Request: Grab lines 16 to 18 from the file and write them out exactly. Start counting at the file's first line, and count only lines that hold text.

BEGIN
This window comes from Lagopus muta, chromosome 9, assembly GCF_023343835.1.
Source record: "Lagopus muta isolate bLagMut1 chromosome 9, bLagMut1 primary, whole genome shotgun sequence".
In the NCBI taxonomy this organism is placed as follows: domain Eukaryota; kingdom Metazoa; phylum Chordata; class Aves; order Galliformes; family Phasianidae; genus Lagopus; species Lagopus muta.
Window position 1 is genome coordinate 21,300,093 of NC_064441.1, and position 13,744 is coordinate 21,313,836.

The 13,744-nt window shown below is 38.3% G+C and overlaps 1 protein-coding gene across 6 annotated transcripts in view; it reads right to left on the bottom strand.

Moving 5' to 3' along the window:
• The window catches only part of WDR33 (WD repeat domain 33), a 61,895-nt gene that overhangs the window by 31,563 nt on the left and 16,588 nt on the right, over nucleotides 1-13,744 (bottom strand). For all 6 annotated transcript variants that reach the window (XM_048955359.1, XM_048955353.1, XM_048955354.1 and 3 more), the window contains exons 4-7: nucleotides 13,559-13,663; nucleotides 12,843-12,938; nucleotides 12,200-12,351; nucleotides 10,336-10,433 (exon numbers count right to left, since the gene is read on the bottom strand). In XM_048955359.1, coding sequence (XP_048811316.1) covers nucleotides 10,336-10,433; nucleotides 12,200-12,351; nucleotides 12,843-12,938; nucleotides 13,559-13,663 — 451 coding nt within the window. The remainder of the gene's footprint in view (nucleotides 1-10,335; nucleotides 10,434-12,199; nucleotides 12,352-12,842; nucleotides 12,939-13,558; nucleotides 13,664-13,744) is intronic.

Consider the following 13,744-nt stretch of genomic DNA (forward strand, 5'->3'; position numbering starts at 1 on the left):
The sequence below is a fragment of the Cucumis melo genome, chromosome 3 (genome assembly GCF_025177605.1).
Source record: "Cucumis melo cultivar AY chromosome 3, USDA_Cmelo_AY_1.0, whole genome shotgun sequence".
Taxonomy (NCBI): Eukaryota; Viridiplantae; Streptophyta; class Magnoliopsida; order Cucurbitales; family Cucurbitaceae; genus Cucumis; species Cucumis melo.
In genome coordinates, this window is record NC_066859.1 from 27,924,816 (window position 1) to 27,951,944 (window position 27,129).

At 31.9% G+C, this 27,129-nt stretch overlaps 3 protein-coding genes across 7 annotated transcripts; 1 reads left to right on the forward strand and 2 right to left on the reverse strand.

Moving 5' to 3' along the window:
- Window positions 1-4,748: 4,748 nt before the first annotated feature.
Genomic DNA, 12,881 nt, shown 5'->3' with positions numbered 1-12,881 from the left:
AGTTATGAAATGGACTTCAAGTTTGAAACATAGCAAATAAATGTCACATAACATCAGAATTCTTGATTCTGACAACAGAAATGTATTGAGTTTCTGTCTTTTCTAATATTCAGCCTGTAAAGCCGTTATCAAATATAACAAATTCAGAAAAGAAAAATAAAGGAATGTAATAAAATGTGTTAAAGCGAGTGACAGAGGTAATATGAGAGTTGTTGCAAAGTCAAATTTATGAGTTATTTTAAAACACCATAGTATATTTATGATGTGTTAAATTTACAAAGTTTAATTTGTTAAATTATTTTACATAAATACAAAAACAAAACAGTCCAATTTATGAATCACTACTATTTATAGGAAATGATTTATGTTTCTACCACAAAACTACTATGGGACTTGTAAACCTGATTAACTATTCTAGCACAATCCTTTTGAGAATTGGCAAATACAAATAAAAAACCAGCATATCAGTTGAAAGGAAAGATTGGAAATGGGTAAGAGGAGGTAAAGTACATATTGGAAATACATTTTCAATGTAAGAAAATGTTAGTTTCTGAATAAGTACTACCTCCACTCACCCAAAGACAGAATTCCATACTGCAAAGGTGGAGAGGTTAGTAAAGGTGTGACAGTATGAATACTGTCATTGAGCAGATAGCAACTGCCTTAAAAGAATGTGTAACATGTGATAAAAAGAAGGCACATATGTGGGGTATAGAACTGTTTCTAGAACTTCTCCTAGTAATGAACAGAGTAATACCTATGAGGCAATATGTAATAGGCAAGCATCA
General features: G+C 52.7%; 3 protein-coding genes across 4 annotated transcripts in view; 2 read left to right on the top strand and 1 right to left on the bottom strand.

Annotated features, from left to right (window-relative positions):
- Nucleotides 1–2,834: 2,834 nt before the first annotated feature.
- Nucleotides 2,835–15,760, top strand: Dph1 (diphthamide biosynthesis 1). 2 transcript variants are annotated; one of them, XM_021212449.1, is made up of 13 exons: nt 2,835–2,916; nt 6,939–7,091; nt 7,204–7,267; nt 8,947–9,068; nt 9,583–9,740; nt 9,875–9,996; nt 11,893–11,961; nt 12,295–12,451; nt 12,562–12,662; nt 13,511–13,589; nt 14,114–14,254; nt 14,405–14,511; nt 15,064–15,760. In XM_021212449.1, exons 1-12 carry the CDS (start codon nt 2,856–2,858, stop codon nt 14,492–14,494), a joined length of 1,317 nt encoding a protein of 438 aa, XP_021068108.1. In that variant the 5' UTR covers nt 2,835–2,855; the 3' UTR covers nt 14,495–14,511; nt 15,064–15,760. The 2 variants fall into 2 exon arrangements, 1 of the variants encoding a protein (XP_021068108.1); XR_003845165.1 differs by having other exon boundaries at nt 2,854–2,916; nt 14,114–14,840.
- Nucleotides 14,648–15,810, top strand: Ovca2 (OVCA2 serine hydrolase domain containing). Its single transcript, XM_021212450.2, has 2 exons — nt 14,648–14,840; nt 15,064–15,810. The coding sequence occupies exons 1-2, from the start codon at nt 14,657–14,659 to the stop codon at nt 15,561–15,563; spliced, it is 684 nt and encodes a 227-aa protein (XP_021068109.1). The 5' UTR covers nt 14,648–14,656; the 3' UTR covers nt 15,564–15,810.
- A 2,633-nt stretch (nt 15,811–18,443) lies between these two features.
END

Genomic DNA, 12,881 nt, shown 5'->3' with positions numbered 1-12,881 from the left:
AGTTATGAAATGGACTTCAAGTTTGAAACATAGCAAATAAATGTCACATAACATCAGAATTCTTGATTCTGACAACAGAAATGTATTGAGTTTCTGTCTTTTCTAATATTCAGCCTGTAAAGCCGTTATCAAATATAACAAATTCAGAAAAGAAAAATAAAGGAATGTAATAAAATGTGTTAAAGCGAGTGACAGAGGTAATATGAGAGTTGTTGCAAAGTCAAATTTATGAGTTATTTTAAAACACCATAGTATATTTATGATGTGTTAAATTTACAAAGTTTAATTTGTTAAATTATTTTACATAAATACAAAAACAAAACAGTCCAATTTATGAATCACTACTATTTATAGGAAATGATTTATGTTTCTACCACAAAACTACTATGGGACTTGTAAACCTGATTAACTATTCTAGCACAATCCTTTTGAGAATTGGCAAATACAAATAAAAAACCAGCATATCAGTTGAAAGGAAAGATTGGAAATGGGTAAGAGGAGGTAAAGTACATATTGGAAATACATTTTCAATGTAAGAAAATGTTAGTTTCTGAATAAGTACTACCTCCACTCACCCAAAGACAGAATTCCATACTGCAAAGGTGGAGAGGTTAGTAAAGGTGTGACAGTATGAATACTGTCATTGAGCAGATAGCAACTGCCTTAAAAGAATGTGTAACATGTGATAAAAAGAAGGCACATATGTGGGGTATAGAACTGTTTCTAGAACTTCTCCTAGTAATGAACAGAGTAATACCTATGAGGCAATATGTAATAGGCAAGCATCA
General features: G+C 52.7%; 3 protein-coding genes across 4 annotated transcripts in view; 2 read left to right on the top strand and 1 right to left on the bottom strand.